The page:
At the diaconal ordination of two faithful of the Prelature, Church of St. Josemaría, Rome (February 21, 2009)

At the diaconal ordination of

Two faithful of the Prelature,

Parish of St. Josemaría

My dear brothers and sisters.

My dear sons about to be ordained deacons.

1. The words of the responsorial psalm are still fresh in our minds: How lovely is thy dwelling place, O Lord of hosts! (Ps 84:1). We know that God’s presence is not tied to a particular place; we are in the times that Jesus predicted to the Samaritan woman: But the hour is coming, and now is, when the true worshipers will worship the Father in spirit and truth, for such the Father seeks to worship him (Jn 4:23). At the same time, we cannot forget that the Most Holy Humanity of Jesus is the true temple in which the fullness of the divinity dwells (cf. Jn 2:21; Col 2:9). After our Lord’s Ascension to heaven, we can find God in the Holy Church, the Mystical Body of Christ, and above all in the Holy Sacrament of the Eucharist, which really and truly contains the humanity and the divinity of Jesus Christ. In addition, through sanctifying grace, we ourselves are made into temples of God, a dwelling place for the Most Holy Trinity.

With these considerations I want to reaffirm that we can make our own the words of the psalm, since we can always remain in God’s presence and serve him. I would like to recall in this regard some words of St. Josemaría that he addressed to all Christians: “In the most varied activities of our day, in all situations, we must act as God’s servants, realizing that he is with us, that we are his children. We must be aware of the divine roots set deep in our life and act accordingly.”[1]

In the second reading of this Eucharist, the apostle Paul offers us a summary of the virtues we should put into practice to act as true disciples of our Lord. From his Roman prison he exhorted the Ephesians, and he exhorts all of us, to behave in a way that is worthy of the vocation we have received: with all lowliness and meekness, with patience, forbearing one another in love, eager to maintain the unity of the Spirit in the bond of peace (Eph 4:2-3). We should meditate frequently on these words; they are a practical guide for our daily Christian conduct and our habitual examination of conscience. Thus our Lord will enter more deeply into our hearts. As the founder of Opus Dei wrote: “If we let Christ reign in our soul, we will not become authoritarian. Rather we will serve everyone.”[2]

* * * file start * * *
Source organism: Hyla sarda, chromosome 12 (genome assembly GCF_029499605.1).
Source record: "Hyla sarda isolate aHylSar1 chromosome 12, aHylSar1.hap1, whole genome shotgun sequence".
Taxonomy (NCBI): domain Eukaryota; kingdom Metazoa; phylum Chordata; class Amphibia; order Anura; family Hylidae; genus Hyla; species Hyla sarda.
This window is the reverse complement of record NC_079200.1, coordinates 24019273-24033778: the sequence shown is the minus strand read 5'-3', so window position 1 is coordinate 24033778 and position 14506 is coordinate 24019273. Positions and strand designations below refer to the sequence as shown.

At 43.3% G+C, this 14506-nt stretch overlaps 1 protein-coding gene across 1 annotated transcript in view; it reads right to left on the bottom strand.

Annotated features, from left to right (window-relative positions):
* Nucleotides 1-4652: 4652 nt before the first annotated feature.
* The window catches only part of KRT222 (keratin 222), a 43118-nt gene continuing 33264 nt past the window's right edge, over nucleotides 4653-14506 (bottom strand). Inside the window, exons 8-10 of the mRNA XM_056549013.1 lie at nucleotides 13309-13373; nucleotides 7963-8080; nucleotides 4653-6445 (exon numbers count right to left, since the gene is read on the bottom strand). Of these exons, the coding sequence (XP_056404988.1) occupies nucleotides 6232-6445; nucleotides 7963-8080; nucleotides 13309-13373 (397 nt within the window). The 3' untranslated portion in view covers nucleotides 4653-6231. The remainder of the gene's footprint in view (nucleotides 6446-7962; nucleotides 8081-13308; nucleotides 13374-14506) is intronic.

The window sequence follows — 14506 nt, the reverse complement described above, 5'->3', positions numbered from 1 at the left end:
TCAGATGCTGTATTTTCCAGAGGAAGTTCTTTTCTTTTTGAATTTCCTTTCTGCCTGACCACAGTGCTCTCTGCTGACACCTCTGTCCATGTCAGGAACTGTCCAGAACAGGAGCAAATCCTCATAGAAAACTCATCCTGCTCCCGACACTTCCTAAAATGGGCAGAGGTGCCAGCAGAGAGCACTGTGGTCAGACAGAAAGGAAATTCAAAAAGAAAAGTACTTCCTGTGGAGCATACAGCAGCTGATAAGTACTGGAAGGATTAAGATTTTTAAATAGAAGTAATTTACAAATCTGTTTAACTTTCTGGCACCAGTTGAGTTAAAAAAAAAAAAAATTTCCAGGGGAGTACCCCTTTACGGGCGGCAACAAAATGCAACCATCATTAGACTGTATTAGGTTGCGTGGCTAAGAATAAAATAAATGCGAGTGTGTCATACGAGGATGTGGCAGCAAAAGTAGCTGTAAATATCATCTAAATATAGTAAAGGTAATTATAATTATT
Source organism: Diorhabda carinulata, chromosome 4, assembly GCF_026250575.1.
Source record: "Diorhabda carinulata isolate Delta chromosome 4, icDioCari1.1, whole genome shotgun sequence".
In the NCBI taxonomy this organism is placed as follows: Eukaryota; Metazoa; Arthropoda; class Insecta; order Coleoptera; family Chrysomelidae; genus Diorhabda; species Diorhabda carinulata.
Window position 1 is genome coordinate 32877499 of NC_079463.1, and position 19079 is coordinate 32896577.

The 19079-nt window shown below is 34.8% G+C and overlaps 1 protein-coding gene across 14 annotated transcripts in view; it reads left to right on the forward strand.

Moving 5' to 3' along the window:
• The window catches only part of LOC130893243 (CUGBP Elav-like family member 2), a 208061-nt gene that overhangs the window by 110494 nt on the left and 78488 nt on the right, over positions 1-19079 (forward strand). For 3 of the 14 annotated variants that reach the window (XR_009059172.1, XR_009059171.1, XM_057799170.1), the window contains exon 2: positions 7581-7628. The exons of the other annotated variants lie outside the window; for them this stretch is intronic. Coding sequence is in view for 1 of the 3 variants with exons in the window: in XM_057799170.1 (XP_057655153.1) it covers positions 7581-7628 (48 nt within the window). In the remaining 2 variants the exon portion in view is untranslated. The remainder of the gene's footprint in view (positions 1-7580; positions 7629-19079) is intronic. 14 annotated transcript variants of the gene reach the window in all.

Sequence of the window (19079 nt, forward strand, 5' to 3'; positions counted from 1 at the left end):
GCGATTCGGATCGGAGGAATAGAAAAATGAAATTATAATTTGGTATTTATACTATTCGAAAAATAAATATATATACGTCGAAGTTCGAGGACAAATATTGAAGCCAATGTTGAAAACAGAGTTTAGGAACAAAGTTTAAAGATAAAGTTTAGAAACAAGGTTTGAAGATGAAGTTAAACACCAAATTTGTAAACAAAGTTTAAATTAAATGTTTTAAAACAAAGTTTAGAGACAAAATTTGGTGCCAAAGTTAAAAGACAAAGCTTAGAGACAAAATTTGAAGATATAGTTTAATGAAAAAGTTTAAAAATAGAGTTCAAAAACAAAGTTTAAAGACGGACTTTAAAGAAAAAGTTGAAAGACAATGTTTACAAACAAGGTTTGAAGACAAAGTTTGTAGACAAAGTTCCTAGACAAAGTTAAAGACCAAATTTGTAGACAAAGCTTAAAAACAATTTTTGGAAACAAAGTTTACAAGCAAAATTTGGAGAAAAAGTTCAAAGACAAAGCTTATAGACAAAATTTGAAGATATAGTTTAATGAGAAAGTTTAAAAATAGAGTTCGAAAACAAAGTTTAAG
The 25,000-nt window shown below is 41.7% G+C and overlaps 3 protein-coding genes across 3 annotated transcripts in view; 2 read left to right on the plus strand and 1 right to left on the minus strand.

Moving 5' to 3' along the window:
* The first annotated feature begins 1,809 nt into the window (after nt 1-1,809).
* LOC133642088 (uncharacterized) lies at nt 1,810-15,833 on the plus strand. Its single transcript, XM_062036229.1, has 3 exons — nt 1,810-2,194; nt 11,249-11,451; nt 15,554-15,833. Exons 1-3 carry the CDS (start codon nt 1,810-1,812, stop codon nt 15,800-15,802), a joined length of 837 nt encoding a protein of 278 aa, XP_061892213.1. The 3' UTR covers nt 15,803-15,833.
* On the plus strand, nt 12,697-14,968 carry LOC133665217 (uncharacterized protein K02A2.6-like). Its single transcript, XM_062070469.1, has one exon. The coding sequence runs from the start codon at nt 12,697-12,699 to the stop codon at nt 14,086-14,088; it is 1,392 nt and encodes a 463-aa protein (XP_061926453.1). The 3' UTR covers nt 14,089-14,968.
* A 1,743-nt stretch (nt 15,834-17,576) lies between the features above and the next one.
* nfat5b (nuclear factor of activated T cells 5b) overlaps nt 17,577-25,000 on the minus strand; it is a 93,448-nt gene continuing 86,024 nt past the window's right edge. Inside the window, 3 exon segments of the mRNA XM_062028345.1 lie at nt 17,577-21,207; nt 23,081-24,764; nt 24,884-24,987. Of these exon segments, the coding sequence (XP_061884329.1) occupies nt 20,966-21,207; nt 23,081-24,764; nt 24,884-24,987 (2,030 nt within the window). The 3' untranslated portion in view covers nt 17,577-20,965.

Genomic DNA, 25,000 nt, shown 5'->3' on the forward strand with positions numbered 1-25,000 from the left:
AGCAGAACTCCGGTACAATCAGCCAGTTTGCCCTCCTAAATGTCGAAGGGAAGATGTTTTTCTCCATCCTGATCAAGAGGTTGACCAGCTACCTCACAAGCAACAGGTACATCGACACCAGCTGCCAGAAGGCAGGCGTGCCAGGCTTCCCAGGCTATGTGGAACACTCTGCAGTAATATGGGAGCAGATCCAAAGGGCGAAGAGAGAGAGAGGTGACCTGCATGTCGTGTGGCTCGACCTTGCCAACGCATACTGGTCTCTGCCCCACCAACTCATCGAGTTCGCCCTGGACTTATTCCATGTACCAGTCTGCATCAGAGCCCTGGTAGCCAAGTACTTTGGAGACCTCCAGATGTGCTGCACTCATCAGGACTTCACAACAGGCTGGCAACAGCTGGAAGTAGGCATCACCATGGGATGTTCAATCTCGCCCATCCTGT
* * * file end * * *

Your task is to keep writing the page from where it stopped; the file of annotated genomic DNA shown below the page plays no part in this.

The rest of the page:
2. Sacred ministers are especially called to tasks of service in the Church. Through the sacrament of Orders, in its diverse grades, they are made sharers in Christ’s mission, to serve mankind in imitation of the Divine Master. For Jesus, as we heard in the Gospel, came not to be served but to serve, and to give his life as a ransom for many (Mt 20:28).

We are participating in the ceremony of diaconal ordination for two faithful of the Prelature of Opus Dei. For many years, in striving to respond to the divine call to sanctity in ordinary life, they have served with joy the people God placed at their side: relatives, friends, colleagues… So apostolate is nothing new to them; from today on, however, they will exercise it in a new way: as ministers of Christ and stewards of the mysteries of God (1 Cor 4:1).

To you, my sons, the Church is conferring the task of helping the bishop and his priests in their specific ministry: in the preaching of God’s word, in the celebration of the Eucharist and the administration of the other sacraments, in the service of charity.

I would like to consider briefly one aspect of the diaconal ministry: liturgical service. Put all your effort into treating our Lord well in the Eucharist. During the upcoming months of preparation for priestly ordination, together with the preaching of the word of God, this will be your principal task. You will have the opportunity to distribute Communion, to expose the Blessed Sacrament for the adoration of the faithful and impart Eucharistic Benediction. Perhaps you will have the duty of bringing Holy Viaticum to someone gravely ill. In each of these circumstances, think of the goodness of Jesus, who places himself in your hands with total confidence. Meditate frequently on the teachings of St. Josemaría, who was a priest deeply in love with the Eucharist.